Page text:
b.28 October 1921 d.3 July 1972
MRCS LRCP(1945) MB BChir Cantab(1945) MA(1947) MRCP(1953) FRCP(1966)
Surgeon Captain John Cliff, Professor of Naval Medicine, Royal Naval Hospital, Haslar, died suddenly at the age of 50.
John had determined upon a career in medicine while at Bedford School, where he developed an enthusiasm for rugby that he carried with him to Christ’s College, Cambridge, and subsequently to St Thomas’s Hospital after graduating BA (Natural Science) pending MA 1947. He retained contact with many friends from his hospital days throughout his life and it was at St Thomas’s that his predominant interest in clinical medicine developed. After graduating MB BChir in 1945 he was a casualty officer in his own hospital and subsequently a house surgeon at Addenbrooke’s Hospital before being granted a commission in the RN Medical Service in August 1946.
His initial service at sea was aboard HMS Alert, the vessel from which the Commander in Chief Far East Station controlled his command. Frequent ports of call in this part of the globe for a period of two years left John with a wide circle of new friends and a deep abiding love of the service, which, combined with his enthusiasm for clinical work, determined the pattern of his subsequent career.
Returning to England he took the MRCP in 1953 and was elected FRCP in 1966. He served in the RN Hospitals, in Haslar and Plymouth, with a period in Malta until he was appointed Professor of Naval Medicine in 1971. He was awarded the Erroll-Eldridge Prize for the outstanding value of his published work to the health of the Navy in 1972.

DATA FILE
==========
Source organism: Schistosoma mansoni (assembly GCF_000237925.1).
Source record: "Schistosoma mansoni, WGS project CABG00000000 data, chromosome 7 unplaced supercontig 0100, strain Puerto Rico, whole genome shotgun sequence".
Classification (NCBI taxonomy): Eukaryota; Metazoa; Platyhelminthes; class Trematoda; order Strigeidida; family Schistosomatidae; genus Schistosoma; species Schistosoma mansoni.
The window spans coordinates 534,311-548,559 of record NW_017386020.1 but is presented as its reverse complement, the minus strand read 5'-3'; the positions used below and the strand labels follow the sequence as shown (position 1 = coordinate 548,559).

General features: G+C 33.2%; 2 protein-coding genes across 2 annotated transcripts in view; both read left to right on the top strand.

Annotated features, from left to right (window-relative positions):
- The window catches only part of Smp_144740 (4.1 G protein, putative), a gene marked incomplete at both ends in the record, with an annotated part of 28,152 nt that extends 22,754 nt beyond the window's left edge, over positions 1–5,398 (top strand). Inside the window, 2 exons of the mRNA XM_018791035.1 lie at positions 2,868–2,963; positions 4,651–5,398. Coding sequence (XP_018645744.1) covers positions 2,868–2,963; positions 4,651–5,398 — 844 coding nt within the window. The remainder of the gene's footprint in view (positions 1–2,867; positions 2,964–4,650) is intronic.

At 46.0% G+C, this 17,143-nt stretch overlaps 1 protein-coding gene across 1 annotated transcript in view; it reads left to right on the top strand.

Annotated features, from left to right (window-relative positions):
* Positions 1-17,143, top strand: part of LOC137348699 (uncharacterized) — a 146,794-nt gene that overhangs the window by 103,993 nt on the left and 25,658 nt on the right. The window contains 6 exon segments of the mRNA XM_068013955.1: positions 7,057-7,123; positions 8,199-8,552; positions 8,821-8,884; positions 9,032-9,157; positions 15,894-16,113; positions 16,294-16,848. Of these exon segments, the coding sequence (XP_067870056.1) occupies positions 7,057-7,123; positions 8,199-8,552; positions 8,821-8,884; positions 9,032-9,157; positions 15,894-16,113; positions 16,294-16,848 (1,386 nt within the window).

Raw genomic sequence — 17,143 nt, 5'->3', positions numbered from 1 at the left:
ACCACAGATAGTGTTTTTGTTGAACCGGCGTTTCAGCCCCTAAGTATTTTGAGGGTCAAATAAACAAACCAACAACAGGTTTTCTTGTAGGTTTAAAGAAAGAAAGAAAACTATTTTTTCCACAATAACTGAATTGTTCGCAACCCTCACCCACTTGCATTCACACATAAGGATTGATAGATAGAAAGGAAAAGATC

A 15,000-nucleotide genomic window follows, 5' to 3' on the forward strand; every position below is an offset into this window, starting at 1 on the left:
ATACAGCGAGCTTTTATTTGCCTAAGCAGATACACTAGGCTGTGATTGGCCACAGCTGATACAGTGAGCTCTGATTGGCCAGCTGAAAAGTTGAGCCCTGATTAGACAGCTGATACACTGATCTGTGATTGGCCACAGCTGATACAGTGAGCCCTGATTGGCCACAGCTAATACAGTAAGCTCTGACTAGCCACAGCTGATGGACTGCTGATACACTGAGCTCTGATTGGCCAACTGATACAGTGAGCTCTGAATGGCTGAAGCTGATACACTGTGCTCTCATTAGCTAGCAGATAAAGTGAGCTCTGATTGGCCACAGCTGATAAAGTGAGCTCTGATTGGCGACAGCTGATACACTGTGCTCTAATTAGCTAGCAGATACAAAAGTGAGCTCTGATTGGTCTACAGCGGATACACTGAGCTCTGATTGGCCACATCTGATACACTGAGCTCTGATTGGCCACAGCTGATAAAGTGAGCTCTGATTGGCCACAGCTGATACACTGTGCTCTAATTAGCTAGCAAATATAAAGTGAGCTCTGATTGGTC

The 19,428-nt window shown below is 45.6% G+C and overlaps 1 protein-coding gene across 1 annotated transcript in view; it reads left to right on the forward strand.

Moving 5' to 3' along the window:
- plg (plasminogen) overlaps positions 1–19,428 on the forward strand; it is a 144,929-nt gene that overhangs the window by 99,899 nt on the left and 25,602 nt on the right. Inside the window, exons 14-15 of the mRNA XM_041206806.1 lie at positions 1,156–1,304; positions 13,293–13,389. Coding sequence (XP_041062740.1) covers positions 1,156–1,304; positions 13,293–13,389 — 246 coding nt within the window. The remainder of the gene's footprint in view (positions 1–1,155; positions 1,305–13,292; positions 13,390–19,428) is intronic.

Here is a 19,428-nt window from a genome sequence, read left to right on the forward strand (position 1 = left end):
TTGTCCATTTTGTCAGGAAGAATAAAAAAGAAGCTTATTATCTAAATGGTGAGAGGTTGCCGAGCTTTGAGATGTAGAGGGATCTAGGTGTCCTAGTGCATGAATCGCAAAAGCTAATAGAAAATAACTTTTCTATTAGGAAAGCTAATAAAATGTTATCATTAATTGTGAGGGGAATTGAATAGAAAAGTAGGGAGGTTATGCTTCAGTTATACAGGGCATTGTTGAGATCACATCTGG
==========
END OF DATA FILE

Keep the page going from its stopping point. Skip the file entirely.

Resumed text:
John was a familiar figure in Naval medical gatherings, local medical meetings and in the College of Physicians, for which he had a deep affection. His broad medical interests took him into varied groups as a member of the Cardiological Association and as an associate member of the Gastroenterological Association. His publications covered an even wider scope, including Reiter’s disease, asthma, mediastinal emphysema and in recent years the problems of iatrogenic disease. Whenever one met John he had just come across a new fact, a new wine or a fresh piece of information about a disease and such was his zest for living that these demanded immediate expression to his friends and colleagues. His own enjoyment of life concealed many quiet and generous acts of kindness amongst his associates and in unexpected places.
His pleasure in acting as host with the aid of his wife Anne and son Eric, who survived him, was itself enjoyed by his many friends. It was characteristic that John’s illness began suddenly while greeting friends. He was to be sadly missed both professionally and as a brother officer in the Messes of the Royal Naval Medical Service.
[Brit.med.J., 1972, 3, 295, 421; Lancet, 1972, 2, 286]
(Volume VI, page 105)
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